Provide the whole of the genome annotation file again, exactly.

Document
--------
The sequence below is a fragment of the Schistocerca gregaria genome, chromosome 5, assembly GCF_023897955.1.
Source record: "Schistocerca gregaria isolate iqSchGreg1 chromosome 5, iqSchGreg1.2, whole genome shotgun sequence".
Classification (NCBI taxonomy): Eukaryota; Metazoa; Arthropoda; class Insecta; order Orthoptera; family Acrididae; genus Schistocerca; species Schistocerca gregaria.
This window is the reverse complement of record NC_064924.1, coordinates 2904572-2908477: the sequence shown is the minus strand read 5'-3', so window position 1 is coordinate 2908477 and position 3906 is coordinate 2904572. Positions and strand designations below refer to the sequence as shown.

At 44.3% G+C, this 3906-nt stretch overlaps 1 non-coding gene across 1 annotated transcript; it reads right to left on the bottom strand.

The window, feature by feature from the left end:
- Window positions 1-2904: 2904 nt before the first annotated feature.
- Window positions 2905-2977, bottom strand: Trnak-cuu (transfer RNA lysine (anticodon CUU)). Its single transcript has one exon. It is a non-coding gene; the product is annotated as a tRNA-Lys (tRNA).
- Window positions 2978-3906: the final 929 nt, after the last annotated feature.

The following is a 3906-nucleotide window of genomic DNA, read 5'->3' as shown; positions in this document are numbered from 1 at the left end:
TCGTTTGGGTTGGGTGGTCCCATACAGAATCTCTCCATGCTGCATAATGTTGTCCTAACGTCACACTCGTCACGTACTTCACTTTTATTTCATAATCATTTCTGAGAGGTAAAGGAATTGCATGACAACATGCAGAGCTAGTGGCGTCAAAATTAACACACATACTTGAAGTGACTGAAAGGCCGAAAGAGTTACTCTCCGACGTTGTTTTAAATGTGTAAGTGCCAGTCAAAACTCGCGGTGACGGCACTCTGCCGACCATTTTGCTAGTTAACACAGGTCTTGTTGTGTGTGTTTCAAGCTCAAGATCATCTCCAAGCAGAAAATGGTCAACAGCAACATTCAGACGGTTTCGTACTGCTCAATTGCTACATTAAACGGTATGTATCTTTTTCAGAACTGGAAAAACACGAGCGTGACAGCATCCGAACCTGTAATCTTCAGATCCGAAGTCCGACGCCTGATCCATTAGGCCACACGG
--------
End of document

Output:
The sequence below is a fragment of the Schistocerca gregaria genome, chromosome 5, assembly GCF_023897955.1.
Source record: "Schistocerca gregaria isolate iqSchGreg1 chromosome 5, iqSchGreg1.2, whole genome shotgun sequence".
Classification (NCBI taxonomy): Eukaryota; Metazoa; Arthropoda; class Insecta; order Orthoptera; family Acrididae; genus Schistocerca; species Schistocerca gregaria.
This window is the reverse complement of record NC_064924.1, coordinates 2904572-2908477: the sequence shown is the minus strand read 5'-3', so window position 1 is coordinate 2908477 and position 3906 is coordinate 2904572. Positions and strand designations below refer to the sequence as shown.

At 44.3% G+C, this 3906-nt stretch overlaps 1 non-coding gene across 1 annotated transcript; it reads right to left on the bottom strand.

The window, feature by feature from the left end:
- Window positions 1-2904: 2904 nt before the first annotated feature.
- Window positions 2905-2977, bottom strand: Trnak-cuu (transfer RNA lysine (anticodon CUU)). Its single transcript has one exon. It is a non-coding gene; the product is annotated as a tRNA-Lys (tRNA).
- Window positions 2978-3906: the final 929 nt, after the last annotated feature.

The following is a 3906-nucleotide window of genomic DNA, read 5'->3' as shown; positions in this document are numbered from 1 at the left end:
TCGTTTGGGTTGGGTGGTCCCATACAGAATCTCTCCATGCTGCATAATGTTGTCCTAACGTCACACTCGTCACGTACTTCACTTTTATTTCATAATCATTTCTGAGAGGTAAAGGAATTGCATGACAACATGCAGAGCTAGTGGCGTCAAAATTAACACACATACTTGAAGTGACTGAAAGGCCGAAAGAGTTACTCTCCGACGTTGTTTTAAATGTGTAAGTGCCAGTCAAAACTCGCGGTGACGGCACTCTGCCGACCATTTTGCTAGTTAACACAGGTCTTGTTGTGTGTGTTTCAAGCTCAAGATCATCTCCAAGCAGAAAATGGTCAACAGCAACATTCAGACGGTTTCGTACTGCTCAATTGCTACATTAAACGGTATGTATCTTTTTCAGAACTGGAAAAACACGAGCGTGACAGCATCCGAACCTGTAATCTTCAGATCCGAAGTCCGACGCCTGATCCATTAGGCCACACGG